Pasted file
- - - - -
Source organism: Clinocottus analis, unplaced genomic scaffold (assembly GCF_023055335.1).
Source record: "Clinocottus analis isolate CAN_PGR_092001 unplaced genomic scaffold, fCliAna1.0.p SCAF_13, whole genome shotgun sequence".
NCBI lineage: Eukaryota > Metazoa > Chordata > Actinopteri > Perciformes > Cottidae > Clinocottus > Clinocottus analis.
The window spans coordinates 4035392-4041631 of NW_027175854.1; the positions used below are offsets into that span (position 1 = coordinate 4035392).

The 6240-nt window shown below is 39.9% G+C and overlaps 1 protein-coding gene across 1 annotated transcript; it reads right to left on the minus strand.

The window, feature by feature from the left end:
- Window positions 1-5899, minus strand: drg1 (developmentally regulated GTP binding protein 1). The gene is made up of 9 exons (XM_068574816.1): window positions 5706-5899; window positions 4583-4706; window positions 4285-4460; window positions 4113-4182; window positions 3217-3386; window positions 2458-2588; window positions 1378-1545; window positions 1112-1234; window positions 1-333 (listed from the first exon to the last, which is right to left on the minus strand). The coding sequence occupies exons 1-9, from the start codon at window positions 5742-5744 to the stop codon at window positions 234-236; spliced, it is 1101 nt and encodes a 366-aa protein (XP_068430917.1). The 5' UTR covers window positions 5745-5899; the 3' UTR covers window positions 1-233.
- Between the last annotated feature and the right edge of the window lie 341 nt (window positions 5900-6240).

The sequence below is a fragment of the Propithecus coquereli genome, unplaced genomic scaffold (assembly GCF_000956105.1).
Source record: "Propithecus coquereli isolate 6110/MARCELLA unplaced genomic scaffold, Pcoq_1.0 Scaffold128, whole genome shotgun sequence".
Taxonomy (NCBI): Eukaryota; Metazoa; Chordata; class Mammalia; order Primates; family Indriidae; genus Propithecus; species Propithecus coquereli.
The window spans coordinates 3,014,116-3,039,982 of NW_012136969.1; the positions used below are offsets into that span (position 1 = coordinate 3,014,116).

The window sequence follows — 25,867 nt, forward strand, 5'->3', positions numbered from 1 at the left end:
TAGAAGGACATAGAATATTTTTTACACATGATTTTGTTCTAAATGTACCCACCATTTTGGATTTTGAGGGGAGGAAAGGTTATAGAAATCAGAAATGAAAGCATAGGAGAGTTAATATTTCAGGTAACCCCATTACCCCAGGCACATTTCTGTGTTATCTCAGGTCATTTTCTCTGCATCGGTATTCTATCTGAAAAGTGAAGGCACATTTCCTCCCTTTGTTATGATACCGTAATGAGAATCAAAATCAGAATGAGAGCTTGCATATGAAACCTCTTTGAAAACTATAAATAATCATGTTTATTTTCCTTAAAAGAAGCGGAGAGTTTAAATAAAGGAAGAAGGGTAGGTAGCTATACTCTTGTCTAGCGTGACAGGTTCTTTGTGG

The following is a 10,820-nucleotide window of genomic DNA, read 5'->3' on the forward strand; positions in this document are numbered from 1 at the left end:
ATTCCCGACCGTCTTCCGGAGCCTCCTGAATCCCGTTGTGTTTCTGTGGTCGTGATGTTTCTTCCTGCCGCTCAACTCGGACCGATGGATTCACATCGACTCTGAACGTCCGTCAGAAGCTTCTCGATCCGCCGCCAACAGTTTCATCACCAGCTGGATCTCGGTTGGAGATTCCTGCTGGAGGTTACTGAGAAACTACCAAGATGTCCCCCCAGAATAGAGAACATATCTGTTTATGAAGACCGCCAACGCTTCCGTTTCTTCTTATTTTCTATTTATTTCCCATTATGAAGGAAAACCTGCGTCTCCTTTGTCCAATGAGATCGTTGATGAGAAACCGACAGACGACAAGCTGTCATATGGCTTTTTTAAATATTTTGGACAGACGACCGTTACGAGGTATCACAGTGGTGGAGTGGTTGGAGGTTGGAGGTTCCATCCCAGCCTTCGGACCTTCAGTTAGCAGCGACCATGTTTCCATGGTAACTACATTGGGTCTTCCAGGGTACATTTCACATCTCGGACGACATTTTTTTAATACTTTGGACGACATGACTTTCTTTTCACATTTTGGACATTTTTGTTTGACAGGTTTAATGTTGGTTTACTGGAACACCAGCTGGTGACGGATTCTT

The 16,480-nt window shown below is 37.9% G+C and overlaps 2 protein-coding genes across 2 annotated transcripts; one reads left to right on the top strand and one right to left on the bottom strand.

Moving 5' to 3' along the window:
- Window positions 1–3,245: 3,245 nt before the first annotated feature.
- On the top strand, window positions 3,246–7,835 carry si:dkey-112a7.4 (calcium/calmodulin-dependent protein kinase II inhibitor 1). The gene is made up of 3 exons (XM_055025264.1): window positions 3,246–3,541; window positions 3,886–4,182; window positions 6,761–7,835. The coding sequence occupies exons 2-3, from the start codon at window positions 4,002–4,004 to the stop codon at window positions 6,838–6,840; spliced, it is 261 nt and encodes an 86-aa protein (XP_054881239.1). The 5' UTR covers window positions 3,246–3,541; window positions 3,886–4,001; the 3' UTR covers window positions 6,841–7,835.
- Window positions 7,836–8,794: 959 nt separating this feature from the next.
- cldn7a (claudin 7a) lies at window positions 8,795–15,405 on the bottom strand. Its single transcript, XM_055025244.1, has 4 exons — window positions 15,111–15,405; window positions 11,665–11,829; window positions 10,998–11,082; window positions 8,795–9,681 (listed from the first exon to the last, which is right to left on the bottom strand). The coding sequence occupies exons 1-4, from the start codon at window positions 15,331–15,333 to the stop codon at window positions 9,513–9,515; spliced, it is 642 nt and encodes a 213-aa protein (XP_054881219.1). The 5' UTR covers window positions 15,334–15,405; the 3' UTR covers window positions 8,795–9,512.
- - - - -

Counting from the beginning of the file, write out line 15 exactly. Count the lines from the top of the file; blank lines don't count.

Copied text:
The following is a 10,820-nucleotide window of genomic DNA, read 5'->3' on the forward strand; positions in this document are numbered from 1 at the left end: